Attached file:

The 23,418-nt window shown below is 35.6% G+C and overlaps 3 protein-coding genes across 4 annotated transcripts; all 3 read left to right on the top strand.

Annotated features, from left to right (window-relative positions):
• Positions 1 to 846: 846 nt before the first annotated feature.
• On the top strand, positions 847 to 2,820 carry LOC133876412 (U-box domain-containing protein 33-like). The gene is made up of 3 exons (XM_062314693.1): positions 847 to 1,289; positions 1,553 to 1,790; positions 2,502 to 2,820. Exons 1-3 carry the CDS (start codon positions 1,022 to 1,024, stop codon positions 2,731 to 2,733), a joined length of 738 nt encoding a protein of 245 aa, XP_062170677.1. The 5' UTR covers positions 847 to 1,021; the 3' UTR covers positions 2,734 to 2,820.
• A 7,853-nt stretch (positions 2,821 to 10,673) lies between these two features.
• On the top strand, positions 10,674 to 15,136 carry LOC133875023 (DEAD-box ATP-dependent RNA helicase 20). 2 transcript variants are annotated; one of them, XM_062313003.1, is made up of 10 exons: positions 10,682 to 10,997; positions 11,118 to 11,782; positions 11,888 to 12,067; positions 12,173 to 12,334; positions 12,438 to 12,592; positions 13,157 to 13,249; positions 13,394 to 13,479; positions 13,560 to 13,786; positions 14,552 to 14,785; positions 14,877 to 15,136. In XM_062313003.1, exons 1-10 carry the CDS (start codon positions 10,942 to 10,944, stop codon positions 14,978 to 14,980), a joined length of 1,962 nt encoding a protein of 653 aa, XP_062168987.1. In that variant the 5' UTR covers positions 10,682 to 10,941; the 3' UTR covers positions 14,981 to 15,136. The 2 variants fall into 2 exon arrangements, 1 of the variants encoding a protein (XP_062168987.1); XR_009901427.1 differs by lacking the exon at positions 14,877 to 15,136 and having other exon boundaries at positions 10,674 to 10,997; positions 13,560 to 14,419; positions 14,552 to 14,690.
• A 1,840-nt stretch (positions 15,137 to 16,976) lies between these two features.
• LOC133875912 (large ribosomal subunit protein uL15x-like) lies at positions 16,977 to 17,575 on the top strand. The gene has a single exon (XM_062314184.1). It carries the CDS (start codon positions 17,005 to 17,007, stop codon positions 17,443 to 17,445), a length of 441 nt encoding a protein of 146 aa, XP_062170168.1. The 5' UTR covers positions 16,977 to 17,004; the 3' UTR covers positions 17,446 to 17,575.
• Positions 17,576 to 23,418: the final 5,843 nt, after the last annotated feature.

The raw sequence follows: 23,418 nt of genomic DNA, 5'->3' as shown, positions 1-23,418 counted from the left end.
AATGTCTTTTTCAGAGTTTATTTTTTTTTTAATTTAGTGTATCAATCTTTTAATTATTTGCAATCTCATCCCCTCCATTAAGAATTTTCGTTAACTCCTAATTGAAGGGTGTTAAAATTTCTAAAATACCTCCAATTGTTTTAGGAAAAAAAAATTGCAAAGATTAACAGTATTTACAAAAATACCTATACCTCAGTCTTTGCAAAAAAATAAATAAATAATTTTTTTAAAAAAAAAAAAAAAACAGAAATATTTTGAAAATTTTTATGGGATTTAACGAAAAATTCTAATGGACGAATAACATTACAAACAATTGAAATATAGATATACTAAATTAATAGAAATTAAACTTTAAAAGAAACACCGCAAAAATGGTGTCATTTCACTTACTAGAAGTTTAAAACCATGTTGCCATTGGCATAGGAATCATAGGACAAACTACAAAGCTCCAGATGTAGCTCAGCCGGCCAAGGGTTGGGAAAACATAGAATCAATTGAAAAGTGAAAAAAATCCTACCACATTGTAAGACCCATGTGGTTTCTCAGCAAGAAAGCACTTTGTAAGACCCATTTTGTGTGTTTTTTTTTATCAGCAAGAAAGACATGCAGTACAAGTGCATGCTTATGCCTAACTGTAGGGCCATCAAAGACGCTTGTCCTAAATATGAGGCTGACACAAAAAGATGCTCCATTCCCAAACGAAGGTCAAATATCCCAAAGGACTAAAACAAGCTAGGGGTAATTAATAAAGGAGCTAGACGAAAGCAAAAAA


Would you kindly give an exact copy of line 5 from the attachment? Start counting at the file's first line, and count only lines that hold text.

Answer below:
• A 7,853-nt stretch (positions 2,821 to 10,673) lies between these two features.